Police chief lobby group campaigns against national reciprocity legislation

Police chief lobby group campaigns against national reciprocity legislation

Boston Police Commissioner William Evans argues national reciprocity will lead to dangerous encounters at traffic stops and other interaction with those who may be carrying concealed firearms (Photo: Boston PD)

In a letter dominated by chiefs from states such as Massachusetts and New York, the International Association of Chiefs of Police urged against expanded concealed carry recognition.

The International Association of Chiefs of Police on Thursday made public a letter directed at Congressional leaders voicing the group’s opposition to the Concealed Carry Reciprocity Act pending in Washington. The measures, H.R. 38 and S.446, respectively, would expand carry rights nationwide, in effect forcing states and local jurisdictions to respect all valid concealed carry permits, a move the letter’s signatories feel is a mistake.

“Mandated reciprocity would effectively override the permitting requirements of individual states, such as requiring safety training or prohibiting permits for people with multiple convictions for violent misdemeanors or drug or alcohol abuse problems,” the letter says in part.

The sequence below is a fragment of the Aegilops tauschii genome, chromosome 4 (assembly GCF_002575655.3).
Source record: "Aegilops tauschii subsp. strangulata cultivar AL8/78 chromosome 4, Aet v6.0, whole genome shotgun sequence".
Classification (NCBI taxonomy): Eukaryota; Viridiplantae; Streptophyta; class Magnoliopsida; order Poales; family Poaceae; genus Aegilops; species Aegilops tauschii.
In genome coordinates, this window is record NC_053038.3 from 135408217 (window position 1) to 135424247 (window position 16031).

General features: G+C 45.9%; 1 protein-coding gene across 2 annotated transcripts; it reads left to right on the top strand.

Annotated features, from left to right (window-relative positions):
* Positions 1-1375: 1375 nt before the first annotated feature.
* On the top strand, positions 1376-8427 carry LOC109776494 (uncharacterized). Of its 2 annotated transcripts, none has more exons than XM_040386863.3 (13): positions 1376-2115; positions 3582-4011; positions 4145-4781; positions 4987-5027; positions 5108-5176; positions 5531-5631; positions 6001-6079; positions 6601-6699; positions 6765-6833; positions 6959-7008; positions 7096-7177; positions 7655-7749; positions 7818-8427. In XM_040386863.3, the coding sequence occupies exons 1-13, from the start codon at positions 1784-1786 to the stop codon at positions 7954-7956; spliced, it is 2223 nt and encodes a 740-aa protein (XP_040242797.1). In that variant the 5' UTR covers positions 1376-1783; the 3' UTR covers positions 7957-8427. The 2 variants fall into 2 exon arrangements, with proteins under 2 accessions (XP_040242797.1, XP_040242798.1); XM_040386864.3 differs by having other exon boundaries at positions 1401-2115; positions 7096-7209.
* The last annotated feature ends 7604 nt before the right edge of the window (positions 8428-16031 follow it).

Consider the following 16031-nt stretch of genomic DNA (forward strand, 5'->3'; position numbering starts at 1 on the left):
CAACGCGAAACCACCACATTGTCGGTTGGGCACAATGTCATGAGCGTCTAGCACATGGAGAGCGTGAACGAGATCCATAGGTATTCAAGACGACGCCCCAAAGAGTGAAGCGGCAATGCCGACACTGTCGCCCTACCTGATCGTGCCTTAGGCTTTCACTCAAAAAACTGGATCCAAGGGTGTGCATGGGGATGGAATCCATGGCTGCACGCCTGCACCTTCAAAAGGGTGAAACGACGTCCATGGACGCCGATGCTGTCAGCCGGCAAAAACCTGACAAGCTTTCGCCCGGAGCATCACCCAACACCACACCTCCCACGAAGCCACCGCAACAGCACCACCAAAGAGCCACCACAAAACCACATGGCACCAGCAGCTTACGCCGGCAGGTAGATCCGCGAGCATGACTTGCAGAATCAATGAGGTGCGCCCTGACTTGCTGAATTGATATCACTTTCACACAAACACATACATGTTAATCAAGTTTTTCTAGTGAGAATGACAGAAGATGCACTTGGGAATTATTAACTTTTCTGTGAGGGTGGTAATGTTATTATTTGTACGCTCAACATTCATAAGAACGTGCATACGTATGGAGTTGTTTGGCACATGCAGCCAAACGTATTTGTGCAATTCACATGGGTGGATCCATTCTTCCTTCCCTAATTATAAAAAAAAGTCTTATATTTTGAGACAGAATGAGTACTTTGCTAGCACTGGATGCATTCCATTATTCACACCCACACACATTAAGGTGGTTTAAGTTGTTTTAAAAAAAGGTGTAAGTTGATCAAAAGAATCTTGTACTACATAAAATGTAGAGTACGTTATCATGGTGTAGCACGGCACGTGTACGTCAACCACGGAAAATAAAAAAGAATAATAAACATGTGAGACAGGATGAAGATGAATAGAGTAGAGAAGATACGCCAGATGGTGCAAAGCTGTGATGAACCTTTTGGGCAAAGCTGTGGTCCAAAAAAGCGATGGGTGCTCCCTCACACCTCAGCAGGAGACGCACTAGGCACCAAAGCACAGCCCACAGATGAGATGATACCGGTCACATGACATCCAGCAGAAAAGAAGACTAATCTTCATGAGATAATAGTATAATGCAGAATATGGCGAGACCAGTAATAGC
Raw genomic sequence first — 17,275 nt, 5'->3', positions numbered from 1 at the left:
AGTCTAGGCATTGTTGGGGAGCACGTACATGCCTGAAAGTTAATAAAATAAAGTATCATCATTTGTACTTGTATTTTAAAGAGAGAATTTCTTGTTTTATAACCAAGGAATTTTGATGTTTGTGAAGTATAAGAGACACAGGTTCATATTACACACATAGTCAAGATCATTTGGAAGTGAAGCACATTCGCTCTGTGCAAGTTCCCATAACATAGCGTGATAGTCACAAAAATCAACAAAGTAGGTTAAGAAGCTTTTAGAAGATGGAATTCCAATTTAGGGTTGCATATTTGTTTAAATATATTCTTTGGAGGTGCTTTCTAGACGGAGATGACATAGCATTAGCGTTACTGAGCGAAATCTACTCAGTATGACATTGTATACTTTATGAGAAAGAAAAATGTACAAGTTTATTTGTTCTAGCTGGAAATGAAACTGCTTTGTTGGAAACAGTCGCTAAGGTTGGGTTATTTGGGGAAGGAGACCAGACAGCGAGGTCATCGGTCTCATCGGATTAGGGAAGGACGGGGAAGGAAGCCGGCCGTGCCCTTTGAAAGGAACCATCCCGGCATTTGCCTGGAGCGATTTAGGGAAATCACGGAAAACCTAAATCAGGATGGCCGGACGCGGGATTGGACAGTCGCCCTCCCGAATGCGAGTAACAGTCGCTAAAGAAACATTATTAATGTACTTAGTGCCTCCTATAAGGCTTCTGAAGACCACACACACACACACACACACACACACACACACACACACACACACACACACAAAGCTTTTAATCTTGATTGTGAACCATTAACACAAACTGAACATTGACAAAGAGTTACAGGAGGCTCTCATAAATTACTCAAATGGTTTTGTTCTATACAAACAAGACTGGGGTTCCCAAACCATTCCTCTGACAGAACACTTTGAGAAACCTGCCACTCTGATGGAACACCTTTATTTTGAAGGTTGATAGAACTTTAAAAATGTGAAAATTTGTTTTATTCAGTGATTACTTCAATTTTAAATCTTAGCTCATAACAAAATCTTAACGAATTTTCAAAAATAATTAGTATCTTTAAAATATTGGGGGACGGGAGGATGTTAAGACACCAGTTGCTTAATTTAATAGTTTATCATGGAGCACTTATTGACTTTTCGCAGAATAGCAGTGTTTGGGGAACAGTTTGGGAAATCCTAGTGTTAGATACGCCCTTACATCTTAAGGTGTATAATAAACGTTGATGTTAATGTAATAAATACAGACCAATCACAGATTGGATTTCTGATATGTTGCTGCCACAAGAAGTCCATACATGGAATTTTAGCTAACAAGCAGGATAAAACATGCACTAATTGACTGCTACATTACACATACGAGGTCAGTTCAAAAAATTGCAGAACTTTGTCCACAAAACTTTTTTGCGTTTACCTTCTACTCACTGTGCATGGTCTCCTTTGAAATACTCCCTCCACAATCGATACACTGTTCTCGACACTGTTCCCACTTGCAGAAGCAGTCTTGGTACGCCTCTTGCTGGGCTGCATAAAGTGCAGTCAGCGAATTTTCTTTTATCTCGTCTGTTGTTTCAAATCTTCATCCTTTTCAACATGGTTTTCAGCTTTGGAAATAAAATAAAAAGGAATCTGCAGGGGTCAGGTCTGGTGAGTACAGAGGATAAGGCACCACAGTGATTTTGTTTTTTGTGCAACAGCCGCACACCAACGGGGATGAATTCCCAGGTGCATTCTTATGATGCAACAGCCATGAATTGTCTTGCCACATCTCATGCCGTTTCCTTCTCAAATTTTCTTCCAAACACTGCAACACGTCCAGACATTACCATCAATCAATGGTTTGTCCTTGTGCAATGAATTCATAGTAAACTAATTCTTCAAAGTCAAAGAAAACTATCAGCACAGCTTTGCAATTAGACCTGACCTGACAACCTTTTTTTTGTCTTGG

Though made up of some 30,000 members, just 473 individuals from 39 states elected to lend their name to the letter. There are no active police chiefs who signed the letter from such conservative bulwark states as Idaho, Mississippi, Montana, New Mexico or Nevada. In comparison, states with strict gun laws had numerous chiefs support the declaration. For instance, at least 85 signers were from Massachusetts departments and 55 from New York.

“This bill would override state laws determining who is qualified to carry a loaded hidden gun – laws which take into account the unique circumstances and needs in each state– and would force states to allow individuals to carry guns who are not qualified to do so under their own laws,” said Boston Police Commissioner William Evans in a statement issued by the IACP. “During traffic stops and other interactions with the public, our officers would have to be familiar with 50 different state’s laws on concealed carry permitting. Given the split-second decisions our officers frequently need to make, this is nearly impossible and can foreseeably lead to violent confrontations.”

News of the IACP’s letter was acclaimed by national gun control groups such as Everytown who declared, “The nation’s law enforcement community overwhelmingly opposes dangerous ‘concealed carry reciprocity,’ the U.S. Senate should, too.”

The House measure passed that body in December on a 231-198 vote that included a half-dozen Democrats who supported the bill. The Senate proposal is in the Committee on the Judiciary. With the 115th Congress sent to fade into history in eight months amid a contentious mid-term election cycle, the clock to move the legislation is ticking.

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